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The Ocean backdrops almost any golf course on the Monterey/Carmel peninsula. Let that be your invitation to play.
The bay, the ocean, the forest and the greens combine to make the Monterey peninsula one of the finest golf destinations in the world. Three hours from Sacramento, it’s not exactly in our backyard, but it’s close enough for an easy weekend getaway. Go with friends or make it a romantic journey, just the two of you, but whatever you do, don’t neglect the planning phase. Tee times, nights at the inn, dinner—reservations are required in this popular vacation spot. Get it all lined up, toss the golf bags in the trunk and head to the seaside for a great game or two beside the biggest water hazard of all.
With some 20-plus golf courses, the Monterey region swarms with opportunities to slay the green giants. We might as well start at the zenith: Pebble Beach Golf Links, where Ben Hogan, Jack Nicklaus, Tiger Woods and, really, every golfing great since the course opened in 1919 have traversed the fairways. Good luck paying attention to your game on this cliffside beauty—the ocean roils just beyond, glistening with blue sparkle under springtime sun. The par-5 sixth hole stuns, its fairway traversing down, then up an embankment. The seventh, par 3, might just be the best spot in golf—a thrill in any conditions. Expect a heart-stopping moment on eight as you hit over the famous cliff and wait the eternity for its drop. And the par-5 18th hole, a landscape in itself, edges the Pacific Ocean, with Stillwater Cove to its left, grandiose homes to its right, and tall cypress trees and The Lodge at Pebble Beach in the distance. After your round, belt back a brew or a brandy at the lodge’s Tap Room as you count up the day’s casualties.
As expected at a resort of this caliber, your wallet will ache. Green fees run $495, and to book tee times in advance, golfers must typically spend two nights at resort properties (The Lodge at Pebble Beach, The Inn at Spanish Bay and Casa Palmero), with room rates starting at $650.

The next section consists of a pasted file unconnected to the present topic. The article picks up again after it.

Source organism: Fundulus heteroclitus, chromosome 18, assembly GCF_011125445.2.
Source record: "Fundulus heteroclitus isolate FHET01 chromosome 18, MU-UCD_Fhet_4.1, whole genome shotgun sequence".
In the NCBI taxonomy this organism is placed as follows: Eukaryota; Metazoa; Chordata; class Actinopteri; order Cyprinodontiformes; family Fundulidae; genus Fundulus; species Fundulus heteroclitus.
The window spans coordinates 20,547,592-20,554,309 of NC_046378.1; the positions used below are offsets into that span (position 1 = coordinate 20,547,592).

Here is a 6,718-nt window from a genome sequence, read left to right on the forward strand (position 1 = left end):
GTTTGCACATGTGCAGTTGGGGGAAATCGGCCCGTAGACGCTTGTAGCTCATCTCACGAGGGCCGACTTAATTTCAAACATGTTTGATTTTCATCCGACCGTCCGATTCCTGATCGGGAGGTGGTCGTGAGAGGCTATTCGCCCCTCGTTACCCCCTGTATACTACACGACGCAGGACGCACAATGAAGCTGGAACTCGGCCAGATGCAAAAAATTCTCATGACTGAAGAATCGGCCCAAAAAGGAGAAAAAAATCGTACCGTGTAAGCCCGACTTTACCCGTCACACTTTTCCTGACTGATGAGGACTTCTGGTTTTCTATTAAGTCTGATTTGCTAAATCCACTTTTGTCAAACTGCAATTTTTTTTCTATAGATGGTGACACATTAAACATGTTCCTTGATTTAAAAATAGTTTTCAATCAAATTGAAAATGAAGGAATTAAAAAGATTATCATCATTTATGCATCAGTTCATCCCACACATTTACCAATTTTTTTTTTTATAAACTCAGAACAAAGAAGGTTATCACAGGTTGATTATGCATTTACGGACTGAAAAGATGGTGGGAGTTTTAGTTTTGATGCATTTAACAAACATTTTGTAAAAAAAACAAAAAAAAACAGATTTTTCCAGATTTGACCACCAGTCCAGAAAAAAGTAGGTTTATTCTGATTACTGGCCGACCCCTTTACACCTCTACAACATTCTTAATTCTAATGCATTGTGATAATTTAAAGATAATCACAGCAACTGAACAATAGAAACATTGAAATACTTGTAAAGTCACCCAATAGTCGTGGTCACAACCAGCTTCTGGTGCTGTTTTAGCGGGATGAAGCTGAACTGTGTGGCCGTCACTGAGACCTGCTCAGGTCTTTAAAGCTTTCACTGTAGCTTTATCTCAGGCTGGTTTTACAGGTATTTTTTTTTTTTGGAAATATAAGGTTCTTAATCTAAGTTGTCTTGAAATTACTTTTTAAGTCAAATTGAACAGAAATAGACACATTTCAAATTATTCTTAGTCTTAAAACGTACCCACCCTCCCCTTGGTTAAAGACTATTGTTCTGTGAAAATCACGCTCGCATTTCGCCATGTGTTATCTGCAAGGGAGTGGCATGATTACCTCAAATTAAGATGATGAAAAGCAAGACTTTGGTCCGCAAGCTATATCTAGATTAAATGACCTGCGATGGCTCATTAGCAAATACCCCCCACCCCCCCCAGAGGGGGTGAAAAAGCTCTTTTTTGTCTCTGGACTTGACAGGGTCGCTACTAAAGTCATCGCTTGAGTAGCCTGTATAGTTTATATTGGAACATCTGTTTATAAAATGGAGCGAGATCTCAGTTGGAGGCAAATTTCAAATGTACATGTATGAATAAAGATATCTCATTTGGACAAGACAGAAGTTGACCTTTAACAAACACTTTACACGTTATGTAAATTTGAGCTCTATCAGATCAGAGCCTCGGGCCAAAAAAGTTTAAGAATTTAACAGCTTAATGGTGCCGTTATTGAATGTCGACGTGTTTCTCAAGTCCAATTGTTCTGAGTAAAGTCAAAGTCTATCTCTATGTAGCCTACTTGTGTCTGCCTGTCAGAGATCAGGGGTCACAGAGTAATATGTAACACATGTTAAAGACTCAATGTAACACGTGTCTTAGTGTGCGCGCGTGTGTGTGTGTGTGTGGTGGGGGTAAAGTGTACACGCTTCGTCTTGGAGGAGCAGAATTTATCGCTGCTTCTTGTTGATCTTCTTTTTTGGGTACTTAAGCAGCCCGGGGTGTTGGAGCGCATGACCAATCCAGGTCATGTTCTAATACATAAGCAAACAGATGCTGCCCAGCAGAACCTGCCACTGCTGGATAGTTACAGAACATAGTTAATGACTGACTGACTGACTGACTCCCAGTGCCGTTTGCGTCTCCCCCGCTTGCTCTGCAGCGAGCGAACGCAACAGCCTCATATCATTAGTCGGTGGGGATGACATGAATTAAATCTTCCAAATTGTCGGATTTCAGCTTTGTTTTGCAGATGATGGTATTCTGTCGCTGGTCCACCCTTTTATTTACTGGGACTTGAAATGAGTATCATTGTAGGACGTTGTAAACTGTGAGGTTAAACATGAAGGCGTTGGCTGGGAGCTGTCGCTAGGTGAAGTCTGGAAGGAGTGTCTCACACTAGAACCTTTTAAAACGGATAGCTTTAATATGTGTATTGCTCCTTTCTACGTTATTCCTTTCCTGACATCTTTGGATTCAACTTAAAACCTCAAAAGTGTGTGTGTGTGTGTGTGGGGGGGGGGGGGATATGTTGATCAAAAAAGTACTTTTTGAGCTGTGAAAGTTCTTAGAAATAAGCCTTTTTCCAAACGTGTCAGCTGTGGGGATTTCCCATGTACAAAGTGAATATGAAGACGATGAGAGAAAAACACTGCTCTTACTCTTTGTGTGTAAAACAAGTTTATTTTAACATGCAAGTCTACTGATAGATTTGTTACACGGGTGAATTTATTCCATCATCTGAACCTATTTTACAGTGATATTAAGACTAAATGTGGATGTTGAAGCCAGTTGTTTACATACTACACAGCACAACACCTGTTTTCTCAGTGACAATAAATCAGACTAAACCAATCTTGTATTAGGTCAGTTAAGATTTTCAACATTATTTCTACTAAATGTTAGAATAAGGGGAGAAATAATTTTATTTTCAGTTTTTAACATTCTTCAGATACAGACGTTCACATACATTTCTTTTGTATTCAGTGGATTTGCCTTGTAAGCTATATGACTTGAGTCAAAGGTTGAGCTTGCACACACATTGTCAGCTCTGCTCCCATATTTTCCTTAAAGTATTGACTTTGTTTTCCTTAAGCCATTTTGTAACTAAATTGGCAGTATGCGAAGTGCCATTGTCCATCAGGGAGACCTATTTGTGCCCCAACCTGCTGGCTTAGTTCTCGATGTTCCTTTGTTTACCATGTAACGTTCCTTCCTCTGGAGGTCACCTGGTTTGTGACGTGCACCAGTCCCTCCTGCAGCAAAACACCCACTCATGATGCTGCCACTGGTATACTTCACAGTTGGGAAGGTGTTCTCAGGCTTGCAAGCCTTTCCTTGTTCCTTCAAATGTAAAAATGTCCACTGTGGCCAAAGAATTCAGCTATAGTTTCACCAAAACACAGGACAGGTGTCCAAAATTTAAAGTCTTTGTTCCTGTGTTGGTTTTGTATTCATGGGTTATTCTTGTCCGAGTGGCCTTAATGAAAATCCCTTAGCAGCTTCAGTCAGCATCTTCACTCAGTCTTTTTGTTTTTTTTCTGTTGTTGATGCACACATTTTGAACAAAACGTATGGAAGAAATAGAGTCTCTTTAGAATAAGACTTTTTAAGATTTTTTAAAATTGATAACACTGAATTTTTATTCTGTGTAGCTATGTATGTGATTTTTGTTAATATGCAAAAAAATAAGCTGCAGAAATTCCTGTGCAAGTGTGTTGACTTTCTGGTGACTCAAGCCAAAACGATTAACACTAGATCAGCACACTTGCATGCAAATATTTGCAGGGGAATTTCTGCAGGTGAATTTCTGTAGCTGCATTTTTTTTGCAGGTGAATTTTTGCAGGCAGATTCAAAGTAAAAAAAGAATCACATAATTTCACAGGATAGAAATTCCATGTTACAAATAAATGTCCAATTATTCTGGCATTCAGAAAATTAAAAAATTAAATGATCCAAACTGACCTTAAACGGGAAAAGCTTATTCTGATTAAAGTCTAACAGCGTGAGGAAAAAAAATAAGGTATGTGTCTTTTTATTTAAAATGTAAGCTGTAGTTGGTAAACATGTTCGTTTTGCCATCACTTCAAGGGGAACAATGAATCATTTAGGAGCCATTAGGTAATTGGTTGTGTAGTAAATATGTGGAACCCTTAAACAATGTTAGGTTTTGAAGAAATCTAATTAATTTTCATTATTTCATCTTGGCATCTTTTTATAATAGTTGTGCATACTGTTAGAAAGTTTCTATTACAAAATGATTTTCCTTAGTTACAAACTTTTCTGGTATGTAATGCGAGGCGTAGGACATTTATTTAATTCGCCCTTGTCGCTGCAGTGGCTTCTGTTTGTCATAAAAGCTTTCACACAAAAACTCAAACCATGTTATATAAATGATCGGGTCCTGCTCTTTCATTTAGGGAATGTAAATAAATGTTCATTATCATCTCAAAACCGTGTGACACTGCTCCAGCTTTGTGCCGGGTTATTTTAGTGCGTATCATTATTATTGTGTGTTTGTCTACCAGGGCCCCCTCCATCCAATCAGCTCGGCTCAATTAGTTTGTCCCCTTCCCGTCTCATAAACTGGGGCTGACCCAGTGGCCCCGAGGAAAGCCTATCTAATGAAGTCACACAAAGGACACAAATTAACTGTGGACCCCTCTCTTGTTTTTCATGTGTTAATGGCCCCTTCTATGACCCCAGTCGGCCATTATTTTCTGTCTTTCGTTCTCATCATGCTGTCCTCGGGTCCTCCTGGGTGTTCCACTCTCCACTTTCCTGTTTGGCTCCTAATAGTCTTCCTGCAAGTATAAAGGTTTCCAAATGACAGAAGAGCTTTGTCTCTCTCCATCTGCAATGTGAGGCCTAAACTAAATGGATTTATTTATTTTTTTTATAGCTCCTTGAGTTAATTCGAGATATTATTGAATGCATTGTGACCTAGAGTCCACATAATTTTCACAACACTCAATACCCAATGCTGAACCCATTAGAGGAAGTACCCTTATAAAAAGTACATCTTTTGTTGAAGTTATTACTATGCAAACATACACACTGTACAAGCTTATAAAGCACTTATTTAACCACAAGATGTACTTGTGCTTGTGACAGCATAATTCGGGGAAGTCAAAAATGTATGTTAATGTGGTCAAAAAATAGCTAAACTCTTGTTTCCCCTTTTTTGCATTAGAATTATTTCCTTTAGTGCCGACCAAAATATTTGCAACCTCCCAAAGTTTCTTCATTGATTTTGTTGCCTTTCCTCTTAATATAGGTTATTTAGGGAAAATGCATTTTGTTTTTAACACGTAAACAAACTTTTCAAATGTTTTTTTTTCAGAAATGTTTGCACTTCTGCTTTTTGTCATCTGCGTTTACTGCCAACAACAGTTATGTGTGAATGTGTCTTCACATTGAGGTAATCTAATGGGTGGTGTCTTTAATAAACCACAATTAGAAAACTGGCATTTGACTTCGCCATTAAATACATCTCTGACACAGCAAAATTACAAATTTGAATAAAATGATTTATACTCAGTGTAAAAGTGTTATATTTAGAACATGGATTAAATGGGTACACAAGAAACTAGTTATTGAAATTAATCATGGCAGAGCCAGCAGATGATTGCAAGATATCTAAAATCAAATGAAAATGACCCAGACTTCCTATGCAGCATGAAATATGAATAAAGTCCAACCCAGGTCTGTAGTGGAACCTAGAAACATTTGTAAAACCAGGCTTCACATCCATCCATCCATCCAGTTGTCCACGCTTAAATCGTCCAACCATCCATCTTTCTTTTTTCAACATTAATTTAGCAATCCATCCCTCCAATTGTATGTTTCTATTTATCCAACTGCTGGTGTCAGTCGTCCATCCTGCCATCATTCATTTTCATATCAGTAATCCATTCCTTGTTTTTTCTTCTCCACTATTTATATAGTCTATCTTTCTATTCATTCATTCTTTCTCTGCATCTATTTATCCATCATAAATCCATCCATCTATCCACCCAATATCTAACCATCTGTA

Another of golf’s iconic courses, Spyglass Hill runs fast and smooth on an undulating, tree-lined layout. Literary nerds might like learning that Spyglass Hill takes its name from Robert Louis Stevenson’s classic novel “Treasure Island”; Stevenson allegedly roamed these lands as he composed the book, and holes on the course are named after characters and places within it. Take your time out here—morning on the front nine, soup and sandwich at the snack house near the ninth to fuel up for the afternoon. Green fees run $385, plus $35 for a cart.
It’s no wonder the awards are piling up for Poppy Hills Golf Course, home of the Northern California Golf Association, where restoration last year removed fairway rough and improved drainage and water conservation; Robert Trent Jones Jr. restored each hole to its natural elevation, softened contours and doglegs, and brought in bentgrass. Golf Magazine and Golf Digest named it a Best New Course. The 12th hole, downhill, tees off toward the ocean, and the par-3 15th demands a good swing or you’ll be in its bunkers for an extended stay. Finish with the risk-to-reward par-5 18th and try to rope an approach around the tall pine guarding the green. When it’s all over, replenish with a breakfast burrito at Porter’s Grill: chorizo, potatoes, cilantro, bell peppers, avocado and green salsa. Green fees vary from $70 for NCGA members Monday through Thursday to $210 for the general public.